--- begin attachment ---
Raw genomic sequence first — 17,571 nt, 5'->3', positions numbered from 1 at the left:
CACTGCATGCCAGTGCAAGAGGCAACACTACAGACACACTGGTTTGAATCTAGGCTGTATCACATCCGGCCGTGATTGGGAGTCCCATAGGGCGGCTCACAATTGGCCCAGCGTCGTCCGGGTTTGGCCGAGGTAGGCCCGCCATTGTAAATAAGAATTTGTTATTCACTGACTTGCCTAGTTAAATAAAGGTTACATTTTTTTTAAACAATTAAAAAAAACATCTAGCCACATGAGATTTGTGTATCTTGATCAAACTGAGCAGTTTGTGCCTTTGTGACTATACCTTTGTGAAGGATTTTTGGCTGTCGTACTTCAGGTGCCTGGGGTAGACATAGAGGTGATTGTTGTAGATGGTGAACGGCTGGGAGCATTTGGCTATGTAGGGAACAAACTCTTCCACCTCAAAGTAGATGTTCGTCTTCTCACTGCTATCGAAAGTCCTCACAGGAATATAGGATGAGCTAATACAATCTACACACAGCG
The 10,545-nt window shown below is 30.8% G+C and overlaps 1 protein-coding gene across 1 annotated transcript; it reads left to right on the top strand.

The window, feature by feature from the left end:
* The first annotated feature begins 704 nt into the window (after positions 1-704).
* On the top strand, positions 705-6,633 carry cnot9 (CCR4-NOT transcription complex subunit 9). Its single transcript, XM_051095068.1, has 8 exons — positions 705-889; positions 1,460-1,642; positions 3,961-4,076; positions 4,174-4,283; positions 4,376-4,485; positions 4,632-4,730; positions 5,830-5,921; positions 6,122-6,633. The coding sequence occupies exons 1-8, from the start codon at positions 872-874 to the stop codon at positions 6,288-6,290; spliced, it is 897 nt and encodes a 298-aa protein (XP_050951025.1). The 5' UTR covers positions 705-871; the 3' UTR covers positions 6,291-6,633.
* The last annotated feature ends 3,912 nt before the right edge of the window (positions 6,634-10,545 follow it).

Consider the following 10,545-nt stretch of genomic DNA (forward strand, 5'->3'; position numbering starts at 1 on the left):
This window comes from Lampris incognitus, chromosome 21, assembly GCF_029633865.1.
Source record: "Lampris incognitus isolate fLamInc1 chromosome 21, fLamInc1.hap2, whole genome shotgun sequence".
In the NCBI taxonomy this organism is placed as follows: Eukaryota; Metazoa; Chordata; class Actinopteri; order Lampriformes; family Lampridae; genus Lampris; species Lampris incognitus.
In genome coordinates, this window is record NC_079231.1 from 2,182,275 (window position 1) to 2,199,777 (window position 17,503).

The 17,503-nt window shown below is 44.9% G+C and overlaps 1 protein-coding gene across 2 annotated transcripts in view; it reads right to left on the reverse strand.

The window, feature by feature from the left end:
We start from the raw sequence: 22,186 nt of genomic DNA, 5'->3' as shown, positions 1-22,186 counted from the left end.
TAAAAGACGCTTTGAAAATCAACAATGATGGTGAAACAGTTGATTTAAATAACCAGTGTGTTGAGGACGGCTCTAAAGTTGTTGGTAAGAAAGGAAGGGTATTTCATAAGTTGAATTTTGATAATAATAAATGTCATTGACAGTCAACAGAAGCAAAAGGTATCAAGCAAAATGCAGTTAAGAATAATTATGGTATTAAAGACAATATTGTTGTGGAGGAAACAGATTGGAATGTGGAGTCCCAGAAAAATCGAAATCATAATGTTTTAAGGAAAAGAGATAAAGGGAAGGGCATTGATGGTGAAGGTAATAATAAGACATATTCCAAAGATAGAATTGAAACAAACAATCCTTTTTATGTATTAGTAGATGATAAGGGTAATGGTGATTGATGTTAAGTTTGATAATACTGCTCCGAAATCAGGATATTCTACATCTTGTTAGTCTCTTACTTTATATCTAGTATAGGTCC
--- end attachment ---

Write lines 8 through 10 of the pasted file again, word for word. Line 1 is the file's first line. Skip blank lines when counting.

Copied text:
Consider the following 10,545-nt stretch of genomic DNA (forward strand, 5'->3'; position numbering starts at 1 on the left):
This window comes from Lampris incognitus, chromosome 21, assembly GCF_029633865.1.
Source record: "Lampris incognitus isolate fLamInc1 chromosome 21, fLamInc1.hap2, whole genome shotgun sequence".